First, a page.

The trial of the former Honolulu police chief, his wife and several police officers will go ahead as planned in March, a federal judge said on Friday.
Federal Magistrate Judge Richard Puglisi dismissed the request for a postponement Friday, saying the partial shutdown of the federal government will not affect the defendants’ ability to receive effective counsel, even though the two main defendants, former Honolulu Police Chief Louis Kealoha and his wife, former deputy prosecutor Katherine Kealoha, are being represented by court-appointed lawyers paid by the federal government.
Katherine Kealoha’s attorney, Cynthia Kagiwada, had asked for a delay, arguing that the partial shutdown would prohibit her from mounting an effective defense of her client. Kagiwada says she is not getting paid and argued that travel expenses and expert witness fees needed to put together a defense couldn’t be guaranteed, which would further hinder her side’s case.
But Puglisi pointed out that the lawyers would be paid, and so would the expert witnesses. Although he acknowledged the payment might be deferred until the shutdown was over, he said lawyers typically don’t get paid in real time or even monthly. There’s always a lag time between when lawyers work and when they get paid, the judge said.
In addition, the judge noted that in the current case, all of the bills related to the matter have already been paid; there were no legal bills outstanding from Kagiwada or anyone else.
“We don’t pay bills we haven’t seen,” he said.
Travel expenses would be covered by the court, he said. As for expert witnesses who might not appear if they are not getting paid immediately, the judge said he could guarantee them that they would be compensated. And he said he would be willing to talk to any experts who wouldn’t appear in court if they were not paid immediately.
“On behalf of the U.S. Courts, I will guarantee everybody gets paid,” he said. “I don’t think you can get a better guarantee than a judge in federal court.”
Two other court-appointed attorneys appeared at the hearing on Friday, however, neither of them pressed hard on the issue. Rustam Barbee, Louis Kealoha‘s attorney, said he had not joined Kagiwada’s motion to continue the trial because he believed the shutdown issues will be resolved.
“Perhaps I’m overly optimistic or naïve,“ he said, but added that he generally agreed with what Kagiwada said.
Randall Hironaka, an attorney for HPD Officer Minh-Hung “Bobby” Nguyen, also appeared but didn’t push for a delay.
The Kealohas face one federal trial for bank fraud and another trial for an alleged conspiracy in which the couple allegedly used city resources and police officers to frame a relative, Gerard Puana, who was engaged in a family dispute with the Kealohas over money.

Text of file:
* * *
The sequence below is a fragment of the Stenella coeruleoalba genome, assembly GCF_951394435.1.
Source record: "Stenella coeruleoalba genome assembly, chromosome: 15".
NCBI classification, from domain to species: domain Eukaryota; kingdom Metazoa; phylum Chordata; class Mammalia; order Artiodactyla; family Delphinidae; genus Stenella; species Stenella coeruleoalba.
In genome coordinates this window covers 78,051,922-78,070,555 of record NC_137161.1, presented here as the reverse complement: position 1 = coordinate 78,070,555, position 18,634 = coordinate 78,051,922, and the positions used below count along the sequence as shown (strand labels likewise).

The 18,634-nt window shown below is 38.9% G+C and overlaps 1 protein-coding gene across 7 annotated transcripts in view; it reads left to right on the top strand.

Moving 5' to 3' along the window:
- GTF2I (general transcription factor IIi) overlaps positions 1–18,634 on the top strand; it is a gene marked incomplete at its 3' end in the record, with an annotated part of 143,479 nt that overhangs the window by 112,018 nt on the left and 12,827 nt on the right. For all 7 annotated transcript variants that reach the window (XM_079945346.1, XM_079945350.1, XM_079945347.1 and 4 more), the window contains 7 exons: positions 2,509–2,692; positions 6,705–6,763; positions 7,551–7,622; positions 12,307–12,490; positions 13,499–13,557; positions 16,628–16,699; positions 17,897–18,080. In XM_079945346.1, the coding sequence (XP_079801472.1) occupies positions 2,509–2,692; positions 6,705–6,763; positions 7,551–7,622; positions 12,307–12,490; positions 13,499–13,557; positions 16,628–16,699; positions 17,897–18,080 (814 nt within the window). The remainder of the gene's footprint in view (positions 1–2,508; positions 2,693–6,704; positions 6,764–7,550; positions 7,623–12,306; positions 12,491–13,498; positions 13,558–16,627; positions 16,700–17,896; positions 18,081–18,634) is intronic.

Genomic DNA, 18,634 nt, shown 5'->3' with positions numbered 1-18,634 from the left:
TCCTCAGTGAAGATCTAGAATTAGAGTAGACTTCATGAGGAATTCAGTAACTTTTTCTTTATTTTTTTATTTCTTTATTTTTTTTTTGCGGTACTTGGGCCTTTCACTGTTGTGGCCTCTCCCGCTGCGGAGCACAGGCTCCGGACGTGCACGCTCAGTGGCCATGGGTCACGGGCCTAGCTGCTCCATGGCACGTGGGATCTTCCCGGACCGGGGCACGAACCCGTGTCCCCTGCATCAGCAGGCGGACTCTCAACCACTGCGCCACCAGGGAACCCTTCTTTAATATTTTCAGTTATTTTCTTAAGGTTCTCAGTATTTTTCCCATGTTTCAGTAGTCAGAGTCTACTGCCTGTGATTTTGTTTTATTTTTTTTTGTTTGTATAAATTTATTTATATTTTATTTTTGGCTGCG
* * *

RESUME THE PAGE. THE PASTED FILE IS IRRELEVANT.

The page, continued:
The conspiracy case is scheduled for March 18 in federal court. The bank fraud case is slated for June.
Last week, one of the four indicted officers, Sgt. Daniel Sellers, pleaded guilty to a single misdemeanor count as part of a deal with federal prosecutors in exchange for all other charges against him being dropped. He’s also agreed to cooperate with a continuing FBI investigation into alleged corruption in the police department and the Honolulu city prosecutor’s office.
Although none of the parties to the case were at the hearing in federal court on Friday, there was one person with a significant interest in the matter: Alexander Silvert, the federal public defender who unearthed the alleged conspiracy against Gerard Puana. Silvert said it was time that Puana and his mother Florence, who is 99, are able to see the case resolved.
“It’s time for this case to proceed,” he said. “They need some closure.”
The federal government’s widening investigation continues to ensnare government officials. Earlier this week, Honolulu’s top attorney, Corporation Counsel Donna Leong, went on paid leave after being notified by federal prosecutors that she is a target in the ongoing, years-long corruption probe. Mayor Kirk Caldwell said on Monday that he and Leong had mutually agreed that she would take a leave of absence with pay to avoid any distraction that could be brought by the target letter.
Although Caldwell provided few details about the letter, he did say it involves a $250,000 severance payment made to Louis Kealoha. The chief retired in February 2017 with his full retirement pension, benefits and the severance check, which he is required to repay if he is convicted of a felony within six years of retirement.